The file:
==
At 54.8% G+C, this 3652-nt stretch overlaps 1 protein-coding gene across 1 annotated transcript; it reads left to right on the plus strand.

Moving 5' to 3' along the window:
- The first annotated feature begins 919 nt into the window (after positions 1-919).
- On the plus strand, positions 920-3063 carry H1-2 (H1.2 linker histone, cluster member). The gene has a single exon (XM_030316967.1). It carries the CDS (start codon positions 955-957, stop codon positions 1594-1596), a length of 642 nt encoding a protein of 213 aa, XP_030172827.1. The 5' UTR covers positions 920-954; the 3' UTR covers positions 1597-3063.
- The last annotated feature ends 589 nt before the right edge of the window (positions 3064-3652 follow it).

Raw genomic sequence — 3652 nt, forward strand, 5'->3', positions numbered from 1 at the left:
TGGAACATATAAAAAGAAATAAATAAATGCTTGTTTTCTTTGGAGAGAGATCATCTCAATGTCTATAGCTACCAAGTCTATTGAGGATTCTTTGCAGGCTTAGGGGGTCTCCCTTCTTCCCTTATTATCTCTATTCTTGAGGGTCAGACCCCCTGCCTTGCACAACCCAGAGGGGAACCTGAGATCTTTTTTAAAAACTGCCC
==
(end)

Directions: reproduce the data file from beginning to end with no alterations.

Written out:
At 54.8% G+C, this 3652-nt stretch overlaps 1 protein-coding gene across 1 annotated transcript; it reads left to right on the plus strand.

Moving 5' to 3' along the window:
- The first annotated feature begins 919 nt into the window (after positions 1-919).
- On the plus strand, positions 920-3063 carry H1-2 (H1.2 linker histone, cluster member). The gene has a single exon (XM_030316967.1). It carries the CDS (start codon positions 955-957, stop codon positions 1594-1596), a length of 642 nt encoding a protein of 213 aa, XP_030172827.1. The 5' UTR covers positions 920-954; the 3' UTR covers positions 1597-3063.
- The last annotated feature ends 589 nt before the right edge of the window (positions 3064-3652 follow it).

Raw genomic sequence — 3652 nt, forward strand, 5'->3', positions numbered from 1 at the left:
TGGAACATATAAAAAGAAATAAATAAATGCTTGTTTTCTTTGGAGAGAGATCATCTCAATGTCTATAGCTACCAAGTCTATTGAGGATTCTTTGCAGGCTTAGGGGGTCTCCCTTCTTCCCTTATTATCTCTATTCTTGAGGGTCAGACCCCCTGCCTTGCACAACCCAGAGGGGAACCTGAGATCTTTTTTAAAAACTGCCC